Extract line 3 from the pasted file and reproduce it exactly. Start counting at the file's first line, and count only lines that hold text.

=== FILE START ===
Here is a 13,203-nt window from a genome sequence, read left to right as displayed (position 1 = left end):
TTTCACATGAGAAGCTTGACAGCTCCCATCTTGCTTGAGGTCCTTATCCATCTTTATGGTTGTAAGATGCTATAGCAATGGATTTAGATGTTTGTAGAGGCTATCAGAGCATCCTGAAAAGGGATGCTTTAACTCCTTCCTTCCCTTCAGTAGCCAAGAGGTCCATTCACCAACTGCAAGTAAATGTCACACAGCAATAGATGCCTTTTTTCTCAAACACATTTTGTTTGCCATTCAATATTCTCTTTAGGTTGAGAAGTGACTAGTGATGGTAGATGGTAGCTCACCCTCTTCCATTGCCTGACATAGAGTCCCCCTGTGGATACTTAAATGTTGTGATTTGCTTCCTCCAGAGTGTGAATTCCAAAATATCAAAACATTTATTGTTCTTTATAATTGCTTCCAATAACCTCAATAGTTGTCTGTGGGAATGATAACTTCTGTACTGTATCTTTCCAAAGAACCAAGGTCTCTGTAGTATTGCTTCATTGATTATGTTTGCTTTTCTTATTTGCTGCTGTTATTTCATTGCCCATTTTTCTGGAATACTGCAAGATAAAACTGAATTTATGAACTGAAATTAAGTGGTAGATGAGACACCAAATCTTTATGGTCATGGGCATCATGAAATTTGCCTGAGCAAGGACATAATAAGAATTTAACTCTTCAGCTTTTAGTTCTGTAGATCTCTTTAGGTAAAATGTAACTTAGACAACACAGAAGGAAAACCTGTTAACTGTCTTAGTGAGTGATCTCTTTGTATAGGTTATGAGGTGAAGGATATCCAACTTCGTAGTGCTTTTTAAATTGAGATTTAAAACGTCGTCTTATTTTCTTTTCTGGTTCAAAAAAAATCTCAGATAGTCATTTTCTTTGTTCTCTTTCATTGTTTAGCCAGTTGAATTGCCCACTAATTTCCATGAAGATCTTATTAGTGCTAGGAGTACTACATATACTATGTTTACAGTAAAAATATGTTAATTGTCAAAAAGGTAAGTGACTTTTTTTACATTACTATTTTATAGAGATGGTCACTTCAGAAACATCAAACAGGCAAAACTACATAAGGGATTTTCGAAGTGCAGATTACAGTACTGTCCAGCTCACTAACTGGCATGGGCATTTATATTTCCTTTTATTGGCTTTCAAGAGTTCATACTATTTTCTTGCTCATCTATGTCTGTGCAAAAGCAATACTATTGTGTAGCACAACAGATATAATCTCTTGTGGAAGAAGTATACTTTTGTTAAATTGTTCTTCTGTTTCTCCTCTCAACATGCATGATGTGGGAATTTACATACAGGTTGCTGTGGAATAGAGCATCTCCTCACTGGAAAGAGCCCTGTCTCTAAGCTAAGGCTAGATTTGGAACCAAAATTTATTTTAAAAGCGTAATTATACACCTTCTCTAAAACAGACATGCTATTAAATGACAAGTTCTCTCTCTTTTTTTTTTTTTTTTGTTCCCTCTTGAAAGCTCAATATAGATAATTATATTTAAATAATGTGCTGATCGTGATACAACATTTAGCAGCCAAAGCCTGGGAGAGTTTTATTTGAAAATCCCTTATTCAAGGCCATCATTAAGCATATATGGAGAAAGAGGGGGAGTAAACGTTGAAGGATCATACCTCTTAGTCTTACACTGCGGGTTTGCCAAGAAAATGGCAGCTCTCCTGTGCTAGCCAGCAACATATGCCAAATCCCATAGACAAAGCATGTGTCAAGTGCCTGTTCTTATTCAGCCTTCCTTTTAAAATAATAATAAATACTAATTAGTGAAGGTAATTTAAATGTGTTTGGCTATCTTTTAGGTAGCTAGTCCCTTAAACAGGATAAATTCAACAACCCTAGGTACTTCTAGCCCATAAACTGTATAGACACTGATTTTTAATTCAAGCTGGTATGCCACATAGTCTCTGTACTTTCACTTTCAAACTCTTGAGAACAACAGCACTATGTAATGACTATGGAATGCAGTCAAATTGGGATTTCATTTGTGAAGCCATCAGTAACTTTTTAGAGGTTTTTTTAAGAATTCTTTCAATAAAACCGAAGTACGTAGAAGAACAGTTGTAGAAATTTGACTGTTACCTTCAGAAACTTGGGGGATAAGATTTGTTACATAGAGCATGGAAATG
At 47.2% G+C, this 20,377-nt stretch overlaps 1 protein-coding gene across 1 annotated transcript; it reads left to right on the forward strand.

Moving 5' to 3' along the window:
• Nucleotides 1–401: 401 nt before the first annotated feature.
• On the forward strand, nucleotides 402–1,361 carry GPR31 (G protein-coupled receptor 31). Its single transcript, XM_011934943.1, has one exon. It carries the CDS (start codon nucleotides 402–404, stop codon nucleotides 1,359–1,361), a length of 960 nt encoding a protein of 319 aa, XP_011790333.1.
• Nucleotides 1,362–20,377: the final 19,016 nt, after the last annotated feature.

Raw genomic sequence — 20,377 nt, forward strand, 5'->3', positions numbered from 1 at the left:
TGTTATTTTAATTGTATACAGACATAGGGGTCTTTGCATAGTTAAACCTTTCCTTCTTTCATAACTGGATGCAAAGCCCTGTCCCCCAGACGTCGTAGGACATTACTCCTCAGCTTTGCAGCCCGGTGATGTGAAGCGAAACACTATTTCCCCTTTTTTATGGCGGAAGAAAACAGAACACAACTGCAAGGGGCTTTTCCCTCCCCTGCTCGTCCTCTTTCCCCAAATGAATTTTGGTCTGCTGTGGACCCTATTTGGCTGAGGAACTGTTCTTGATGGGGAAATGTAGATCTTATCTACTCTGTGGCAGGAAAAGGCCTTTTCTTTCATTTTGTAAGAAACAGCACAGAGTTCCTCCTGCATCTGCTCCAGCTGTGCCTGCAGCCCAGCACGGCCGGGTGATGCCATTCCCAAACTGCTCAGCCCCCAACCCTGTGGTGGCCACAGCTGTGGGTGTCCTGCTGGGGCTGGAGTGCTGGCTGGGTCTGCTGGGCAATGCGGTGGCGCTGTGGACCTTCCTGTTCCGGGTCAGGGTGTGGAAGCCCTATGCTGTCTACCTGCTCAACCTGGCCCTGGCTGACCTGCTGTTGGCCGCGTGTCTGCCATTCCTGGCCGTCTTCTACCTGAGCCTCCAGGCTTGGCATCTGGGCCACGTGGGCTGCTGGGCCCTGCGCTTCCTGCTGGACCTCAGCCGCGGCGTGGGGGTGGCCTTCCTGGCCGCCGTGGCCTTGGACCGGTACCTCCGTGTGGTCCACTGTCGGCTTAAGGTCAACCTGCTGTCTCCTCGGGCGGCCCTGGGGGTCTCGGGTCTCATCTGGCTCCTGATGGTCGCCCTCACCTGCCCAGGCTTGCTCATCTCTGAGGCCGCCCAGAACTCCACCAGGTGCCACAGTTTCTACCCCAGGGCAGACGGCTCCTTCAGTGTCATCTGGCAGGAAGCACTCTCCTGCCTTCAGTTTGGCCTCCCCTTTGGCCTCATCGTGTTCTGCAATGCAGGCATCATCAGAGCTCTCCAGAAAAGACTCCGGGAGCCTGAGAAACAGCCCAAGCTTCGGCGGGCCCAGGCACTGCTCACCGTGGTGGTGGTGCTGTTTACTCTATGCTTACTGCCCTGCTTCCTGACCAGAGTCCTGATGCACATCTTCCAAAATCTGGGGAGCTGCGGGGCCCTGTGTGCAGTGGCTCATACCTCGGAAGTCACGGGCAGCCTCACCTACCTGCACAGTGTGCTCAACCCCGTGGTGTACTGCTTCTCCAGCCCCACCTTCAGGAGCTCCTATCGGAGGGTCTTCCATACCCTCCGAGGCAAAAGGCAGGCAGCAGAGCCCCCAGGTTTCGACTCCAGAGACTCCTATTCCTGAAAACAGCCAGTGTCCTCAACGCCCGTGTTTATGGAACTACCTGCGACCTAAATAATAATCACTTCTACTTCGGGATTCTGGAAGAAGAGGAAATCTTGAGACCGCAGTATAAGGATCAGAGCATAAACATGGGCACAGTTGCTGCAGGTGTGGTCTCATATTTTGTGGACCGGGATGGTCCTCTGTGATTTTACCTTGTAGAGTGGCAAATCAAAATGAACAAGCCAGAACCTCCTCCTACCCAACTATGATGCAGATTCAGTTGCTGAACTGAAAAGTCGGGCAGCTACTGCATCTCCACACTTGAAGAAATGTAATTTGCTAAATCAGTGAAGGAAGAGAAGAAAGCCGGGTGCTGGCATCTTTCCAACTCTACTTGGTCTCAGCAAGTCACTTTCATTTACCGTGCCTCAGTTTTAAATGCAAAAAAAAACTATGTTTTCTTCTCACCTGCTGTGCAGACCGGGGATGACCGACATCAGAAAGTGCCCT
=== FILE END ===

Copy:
At 47.2% G+C, this 20,377-nt stretch overlaps 1 protein-coding gene across 1 annotated transcript; it reads left to right on the forward strand.